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Red Station Hardcover – 1 Dec 2010

4.6 out of 5 stars 11 customer reviews

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Product details

  • Hardcover: 274 pages
  • Publisher: Severn House Publishers (1 Dec. 2010)
  • Language: English
  • ISBN-10: 0727869396
  • ISBN-13: 978-0727869395
  • Product Dimensions: 13.8 x 2.8 x 22.2 cm
  • Average Customer Review: 4.6 out of 5 stars  See all reviews (11 customer reviews)
  • Amazon Bestsellers Rank: 851,237 in Books (See Top 100 in Books)

Product Description

Review

Starred review - "The nail-biting suspense, high-octane action, and keep-'em-guessing plot set this book apart from the usual spy thriller, but it's smart, tough, fearless, quick-thinking superspook Harry Tate who puts it in a whole other league. Superb!" --Booklist (American Library Association)

"... a ramped-up spy story of unusual vigor and imagination. The plotting is intricate... the action intense fast-paced... a strong sontender in a field long dominated by John le Carre and Ian Fleming." --LIBRARY JOURNAL (US)

"British author Magson takes a break from crime fiction with this solid, suspenseful first of a new espionage series. MI5 agent, Harry Tate... is an intriguing addition to the ranks of the genre's reluctant spies, and readers will eagerly await his next adventure." --PUBLISHERS' WEEKLY

"This is an assured polished piece of writing. Magson lays down the ominous sense of betrayal carefully as anything you'd expect to read in a Fleming or le Carre. So I can't wait until the next Harry Tate thriller." --Shots Magazine - shotsmag.co.uk

"... takes a portion of styles (thrills, drama and spying as a dirty business) and mixes them together into a thrilling espionage tale. Those who like spy stories logical, topical, with a hint of trade-craft and characters you actually care about, will find a lot to enjoy... "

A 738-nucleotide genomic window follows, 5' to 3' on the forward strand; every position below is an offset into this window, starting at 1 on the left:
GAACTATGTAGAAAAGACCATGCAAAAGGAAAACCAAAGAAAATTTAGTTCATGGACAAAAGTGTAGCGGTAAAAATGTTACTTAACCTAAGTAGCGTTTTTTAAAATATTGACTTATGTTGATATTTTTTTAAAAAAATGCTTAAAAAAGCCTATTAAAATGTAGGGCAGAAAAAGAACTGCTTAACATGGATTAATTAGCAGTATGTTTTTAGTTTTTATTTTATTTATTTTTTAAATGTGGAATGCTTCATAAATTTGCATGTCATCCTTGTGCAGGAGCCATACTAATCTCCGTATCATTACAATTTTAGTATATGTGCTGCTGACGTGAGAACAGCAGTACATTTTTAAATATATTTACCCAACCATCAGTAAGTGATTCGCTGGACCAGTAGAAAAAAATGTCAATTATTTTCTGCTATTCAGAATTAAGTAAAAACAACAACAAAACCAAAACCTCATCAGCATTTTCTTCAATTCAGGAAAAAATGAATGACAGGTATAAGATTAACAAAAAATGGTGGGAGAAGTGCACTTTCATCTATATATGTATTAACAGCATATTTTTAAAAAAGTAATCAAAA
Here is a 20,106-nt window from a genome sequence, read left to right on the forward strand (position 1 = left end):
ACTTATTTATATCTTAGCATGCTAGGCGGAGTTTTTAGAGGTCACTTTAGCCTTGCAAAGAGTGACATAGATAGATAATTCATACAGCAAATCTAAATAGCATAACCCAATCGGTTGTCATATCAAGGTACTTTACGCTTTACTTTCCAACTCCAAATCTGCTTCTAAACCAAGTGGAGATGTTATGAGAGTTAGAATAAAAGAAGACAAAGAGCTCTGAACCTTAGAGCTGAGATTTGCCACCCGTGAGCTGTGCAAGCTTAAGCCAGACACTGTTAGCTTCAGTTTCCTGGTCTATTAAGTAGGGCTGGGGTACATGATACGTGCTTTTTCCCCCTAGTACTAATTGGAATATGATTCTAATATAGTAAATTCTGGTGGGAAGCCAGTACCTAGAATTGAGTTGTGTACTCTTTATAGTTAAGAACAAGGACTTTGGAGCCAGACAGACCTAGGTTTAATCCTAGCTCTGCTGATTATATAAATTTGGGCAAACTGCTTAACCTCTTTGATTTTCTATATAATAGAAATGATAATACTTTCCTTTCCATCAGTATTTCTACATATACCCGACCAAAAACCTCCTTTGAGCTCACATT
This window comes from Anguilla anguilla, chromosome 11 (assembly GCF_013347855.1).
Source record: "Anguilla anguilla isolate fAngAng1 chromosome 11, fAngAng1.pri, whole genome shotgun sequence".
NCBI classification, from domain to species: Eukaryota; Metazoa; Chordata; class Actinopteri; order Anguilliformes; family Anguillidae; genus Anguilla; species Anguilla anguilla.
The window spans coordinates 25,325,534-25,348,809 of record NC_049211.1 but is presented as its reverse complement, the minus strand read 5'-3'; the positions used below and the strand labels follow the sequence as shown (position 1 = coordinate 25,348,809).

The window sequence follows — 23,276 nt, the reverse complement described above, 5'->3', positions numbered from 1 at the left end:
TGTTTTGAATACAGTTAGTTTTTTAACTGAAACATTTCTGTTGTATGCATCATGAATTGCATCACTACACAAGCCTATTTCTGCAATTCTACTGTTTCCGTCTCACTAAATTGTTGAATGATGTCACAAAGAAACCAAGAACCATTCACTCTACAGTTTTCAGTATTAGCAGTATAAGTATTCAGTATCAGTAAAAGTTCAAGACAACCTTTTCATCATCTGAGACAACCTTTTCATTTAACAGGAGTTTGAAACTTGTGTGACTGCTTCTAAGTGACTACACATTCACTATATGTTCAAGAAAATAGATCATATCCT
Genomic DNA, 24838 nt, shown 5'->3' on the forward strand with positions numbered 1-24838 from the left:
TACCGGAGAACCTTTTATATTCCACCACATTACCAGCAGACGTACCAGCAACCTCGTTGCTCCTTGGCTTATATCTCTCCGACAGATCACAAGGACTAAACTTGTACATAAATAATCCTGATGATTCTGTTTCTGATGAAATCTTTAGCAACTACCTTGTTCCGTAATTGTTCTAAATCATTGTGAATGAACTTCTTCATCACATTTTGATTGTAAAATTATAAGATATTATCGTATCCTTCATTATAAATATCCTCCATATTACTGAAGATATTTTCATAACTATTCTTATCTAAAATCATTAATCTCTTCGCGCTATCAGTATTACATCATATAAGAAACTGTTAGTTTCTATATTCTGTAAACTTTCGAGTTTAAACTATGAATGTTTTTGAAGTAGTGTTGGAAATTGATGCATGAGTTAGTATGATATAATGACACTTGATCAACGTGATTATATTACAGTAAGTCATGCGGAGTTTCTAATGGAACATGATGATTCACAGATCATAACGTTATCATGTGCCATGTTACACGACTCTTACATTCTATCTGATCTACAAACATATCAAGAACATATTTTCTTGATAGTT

--permissiontokill.com/blog/2010/11/08/red-station/ --This text refers to an out of print or unavailable edition of this title.

About the Author

Adrian Magson was shortlisted for the Crime Writers' Association's Debut Dagger Award in 2001. As well as the new Harry Tate and Lucas Rocco series, he has had five novels published in the Riley Gavin/Frank Palmer series, and has written a writers' help book based on his 'Beginners' column in Writing Magazine. He lives in Oxfordshire. --This text refers to an out of print or unavailable edition of this title.

Customer Reviews

4.6 out of 5 stars
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Top Customer Reviews

By Nick Brett TOP 1000 REVIEWERVINE VOICE on 3 Aug. 2015
Format: Hardcover Verified Purchase
I recently discovered the author with his second “Watchman” book, Close Quarters. I was very impressed with the style, the flow and the feel of the book and determined to catch up on the original Watchman and Mr Magson’s other works.
So, to Red Station. The first in the Harry Tate series, here we have an ex soldier and MI5 agent who is involved in a drugs bust that goes wrong. To get him out of sight he is posted to Red Station, a small outpost in Georgia to join a small group of British agents who have been hidden out of the way. And there is lots going on around Red Station, the Russians are on the border, the Brits are being watched by a mysterious team and, as things hot up, it becomes apparent that they can trust nobody, not even each-other.
This seeps with atmosphere and strong writing. What’s going on with the Russians, why is Red Station actually there for and do the team have a real purpose or are they just expendable?
Tate tries to find answers and they don’t come easy, especially when people start to die.
This is a proper old fashioned (in a good way) intelligence thriller. Finding the author’s books has been a great discovery and he is one that deserves to be far better known and should be selling books by the truckload. I am going to have to work my way through more of the author’s works and you would be missing out if you didn’t too.
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Format: Paperback
Move over John Le Carre, Len Deighton, Forsyth and all the others. Here comes Adrian Magson.